As the Orioles travel to New York Sunday evening, Dave Trembley will take a deep breath, smile, and maybe even light up a cigar in a brief celebration.
After an exciting weekend at Camden Yards and taking a broom out of the closet to finish off the Red Sox, the Orioles (7-18) will enjoy their first three-game home sweep against Boston since 1974 (a stat that’s a bit misleading as they had a four-game sweep over Boston in 1998, but surprising nonetheless).
“It’s just great for the team, individuals who have gone through a lot of pain and mimicry for 30 days,” Trembley said. “I believe we’ve gotten through the worst. The good days are ahead.”
Maybe so, but reality will set in again Monday morning.
After outplaying a team they went 2-16 against in 2009, the club still finds itself 11 games below .500 and 11 games behind first-place Tampa Bay. As satisfying as the weekend was at Oriole Park at Camden Yards, it was merely a small climb after the Orioles threw themselves off a cliff in the first month of the season.
Make no mistake, it feels good—especially sending the thousands of Boston fans who once again invaded Baltimore home unhappy—but these three wins don’t count any more than the 18 losses accumulated in the first month of the season. As much as we’ll hear the silly claims of being 2-0 in May and it being a new season, the same issues plaguing the club during a 4-18 start—one of the 12 worst in MLB history since 1900—are still there.
Brian Roberts is weeks—or even months—away from returning to the top of the order while Adam Jones struggles to settle into the role. The bullpen remains in flux with the current closer only a year removed from Tommy John surgery and the previously reliable Jim Johnson trying to regain his form at Triple-A Norfolk. And the hitting, while improved, still ranks near the bottom of every significant category in the American League.
The questions surrounding general manager Andy MacPhail’s off-season acquisitions of closer Mike Gonzalez (on the disabled list) and first baseman Garrett Atkins (replaced by minor leaguer Rhyne Hughes) and the front office’s willingness to spend money in free agency are as loud as ever.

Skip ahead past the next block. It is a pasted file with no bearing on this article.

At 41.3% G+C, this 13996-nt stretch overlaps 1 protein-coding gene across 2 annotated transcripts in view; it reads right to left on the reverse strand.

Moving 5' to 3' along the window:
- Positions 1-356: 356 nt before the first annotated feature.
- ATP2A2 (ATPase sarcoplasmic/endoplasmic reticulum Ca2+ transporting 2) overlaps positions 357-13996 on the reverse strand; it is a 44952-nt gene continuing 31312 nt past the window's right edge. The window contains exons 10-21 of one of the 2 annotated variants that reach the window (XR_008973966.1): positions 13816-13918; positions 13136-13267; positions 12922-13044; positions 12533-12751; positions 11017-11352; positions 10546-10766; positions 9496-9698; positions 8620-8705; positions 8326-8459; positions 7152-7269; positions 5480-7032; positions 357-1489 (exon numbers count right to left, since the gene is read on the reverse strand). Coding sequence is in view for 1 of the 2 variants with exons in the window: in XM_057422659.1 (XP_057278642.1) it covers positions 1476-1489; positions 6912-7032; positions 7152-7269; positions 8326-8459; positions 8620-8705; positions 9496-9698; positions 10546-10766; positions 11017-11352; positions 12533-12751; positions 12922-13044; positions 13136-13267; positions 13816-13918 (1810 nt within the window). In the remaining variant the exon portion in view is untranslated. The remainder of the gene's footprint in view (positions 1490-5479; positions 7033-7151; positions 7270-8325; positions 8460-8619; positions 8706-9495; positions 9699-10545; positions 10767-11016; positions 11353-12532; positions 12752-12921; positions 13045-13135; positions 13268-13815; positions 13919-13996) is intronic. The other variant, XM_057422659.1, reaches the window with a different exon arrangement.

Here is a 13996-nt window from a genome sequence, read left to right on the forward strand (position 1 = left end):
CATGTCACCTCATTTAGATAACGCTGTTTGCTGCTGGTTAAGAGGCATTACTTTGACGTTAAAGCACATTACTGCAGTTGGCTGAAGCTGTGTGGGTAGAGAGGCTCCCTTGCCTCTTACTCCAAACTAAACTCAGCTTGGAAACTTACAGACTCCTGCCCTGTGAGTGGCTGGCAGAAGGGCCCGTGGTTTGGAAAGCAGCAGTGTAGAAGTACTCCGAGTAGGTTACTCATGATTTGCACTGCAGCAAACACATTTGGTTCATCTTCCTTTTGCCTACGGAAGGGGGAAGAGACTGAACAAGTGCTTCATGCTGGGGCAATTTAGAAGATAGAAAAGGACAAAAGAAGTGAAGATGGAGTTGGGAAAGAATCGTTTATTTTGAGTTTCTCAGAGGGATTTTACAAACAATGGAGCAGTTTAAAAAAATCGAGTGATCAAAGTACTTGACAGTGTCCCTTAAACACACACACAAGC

Trembley has likely bought himself more time after a very solid week of baseball against the team’s two biggest bullies, but his seat is still too hot to touch.
This is still very much a bad baseball team, weekend sweep or not.
Even with the hope created after sending Red Sox Nation into a mode of panic after being swept by the lowly Orioles, it doesn’t get any easier as the Orioles travel to the Bronx to finish up the current 12-game stretch against the Red Sox and Yankees after going 5-4 in the first nine. Following three at Yankee Stadium, the Orioles travel to brand-new Target Field to take on the AL Central-leading Minnesota Twins for four more.
After playing so well against a struggling Red Sox team this weekend, it’s conceivable to think the Orioles might hold their own over the seven-game road trip against two of the best teams in the American League, but they could just as easily go 1-6 without too many batting an eyelash.
If we can take anything away from a fulfilling weekend at Camden Yards, we witnessed an Orioles team finally playing with a pulse and overcoming adversity after coming from behind in two of the three games and winning two extra-inning games.
Veterans Ty Wigginton and Miguel Tejada continue to swing red-hot bats to lead the offense, but Nick Markakis, Matt Wieters, and Adam Jones are beginning to shake off the cobwebs of slow starts and play more like the talents so many in Baltimore are excited about. The team continues to get solid-to-good starts from the rotation, even if the starters have little to show for it in terms of wins.
Will it be enough to sustain the current stretch of improved baseball?
“We’re starting to learn how to win a little bit,” said starter Kevin Millwood, who again failed to register his first win of the season Sunday despite pitching eight strong innings. “I think we’re starting to realize that we’re a better team than people give us credit for. It really was a very good homestand.”
The Orioles will have the opportunity to fly under the radar for the foreseeable future—the national media is already talking about Boston’s embarrassment of being swept by lowly Baltimore—so it will be possible to catch some teams napping if they can play good baseball in the process.
A disastrous April cannot be erased, but the club can slowly begin to regain the cautious optimism that existed a month ago by playing inspired baseball like we saw over the weekend against the hated Red Sox.
It won’t be easy and even if they do, it won’t catapult the team to contention or even a .500 record, but it can create a feeling not enjoyed at any point throughout the month of April. A feeling relished by the Orioles fans who walked out of the ballpark late Sunday afternoon.
A tiny bit of pride.